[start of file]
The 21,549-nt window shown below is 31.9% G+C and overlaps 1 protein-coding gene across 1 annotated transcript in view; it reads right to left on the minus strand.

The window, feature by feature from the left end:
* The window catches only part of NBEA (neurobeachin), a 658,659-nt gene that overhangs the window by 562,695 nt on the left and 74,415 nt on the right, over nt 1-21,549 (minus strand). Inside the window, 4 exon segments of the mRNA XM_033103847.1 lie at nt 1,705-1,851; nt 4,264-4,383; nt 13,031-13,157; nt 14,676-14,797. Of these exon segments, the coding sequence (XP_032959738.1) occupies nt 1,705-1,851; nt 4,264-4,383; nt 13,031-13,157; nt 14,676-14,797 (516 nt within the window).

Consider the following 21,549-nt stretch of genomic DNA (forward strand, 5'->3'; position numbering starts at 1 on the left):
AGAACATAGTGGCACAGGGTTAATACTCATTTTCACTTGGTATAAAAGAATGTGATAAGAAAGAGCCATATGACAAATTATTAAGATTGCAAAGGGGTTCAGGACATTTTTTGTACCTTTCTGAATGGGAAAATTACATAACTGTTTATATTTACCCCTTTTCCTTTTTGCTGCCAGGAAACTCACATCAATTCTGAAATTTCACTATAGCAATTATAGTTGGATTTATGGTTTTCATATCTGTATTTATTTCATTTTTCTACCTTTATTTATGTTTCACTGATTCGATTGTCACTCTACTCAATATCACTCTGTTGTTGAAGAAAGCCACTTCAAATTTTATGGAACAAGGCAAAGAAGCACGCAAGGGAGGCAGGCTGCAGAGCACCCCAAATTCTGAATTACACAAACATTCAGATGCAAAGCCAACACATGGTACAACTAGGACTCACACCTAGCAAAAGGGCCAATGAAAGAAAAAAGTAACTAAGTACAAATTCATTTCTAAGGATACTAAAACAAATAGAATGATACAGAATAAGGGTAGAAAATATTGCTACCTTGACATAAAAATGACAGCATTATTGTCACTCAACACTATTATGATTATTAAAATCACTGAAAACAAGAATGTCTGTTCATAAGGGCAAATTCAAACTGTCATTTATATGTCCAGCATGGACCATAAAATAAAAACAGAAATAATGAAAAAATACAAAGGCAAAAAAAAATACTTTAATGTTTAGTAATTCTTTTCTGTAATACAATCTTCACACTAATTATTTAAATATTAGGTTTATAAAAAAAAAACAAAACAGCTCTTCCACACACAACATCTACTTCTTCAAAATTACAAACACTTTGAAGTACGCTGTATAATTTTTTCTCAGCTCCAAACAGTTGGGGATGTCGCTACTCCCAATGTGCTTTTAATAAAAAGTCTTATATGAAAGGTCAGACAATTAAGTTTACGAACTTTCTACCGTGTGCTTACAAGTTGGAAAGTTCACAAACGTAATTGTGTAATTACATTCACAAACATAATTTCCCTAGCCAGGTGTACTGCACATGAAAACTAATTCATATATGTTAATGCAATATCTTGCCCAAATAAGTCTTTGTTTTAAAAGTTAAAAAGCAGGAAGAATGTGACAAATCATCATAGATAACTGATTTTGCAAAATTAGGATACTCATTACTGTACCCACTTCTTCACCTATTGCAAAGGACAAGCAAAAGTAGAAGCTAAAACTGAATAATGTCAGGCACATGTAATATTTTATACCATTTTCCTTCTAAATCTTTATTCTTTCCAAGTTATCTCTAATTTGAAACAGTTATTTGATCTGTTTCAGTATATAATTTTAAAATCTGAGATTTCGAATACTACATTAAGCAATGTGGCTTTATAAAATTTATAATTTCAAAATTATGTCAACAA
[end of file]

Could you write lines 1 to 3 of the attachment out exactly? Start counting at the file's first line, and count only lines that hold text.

The 21,549-nt window shown below is 31.9% G+C and overlaps 1 protein-coding gene across 1 annotated transcript in view; it reads right to left on the minus strand.

The window, feature by feature from the left end:
* The window catches only part of NBEA (neurobeachin), a 658,659-nt gene that overhangs the window by 562,695 nt on the left and 74,415 nt on the right, over nt 1-21,549 (minus strand). Inside the window, 4 exon segments of the mRNA XM_033103847.1 lie at nt 1,705-1,851; nt 4,264-4,383; nt 13,031-13,157; nt 14,676-14,797. Of these exon segments, the coding sequence (XP_032959738.1) occupies nt 1,705-1,851; nt 4,264-4,383; nt 13,031-13,157; nt 14,676-14,797 (516 nt within the window).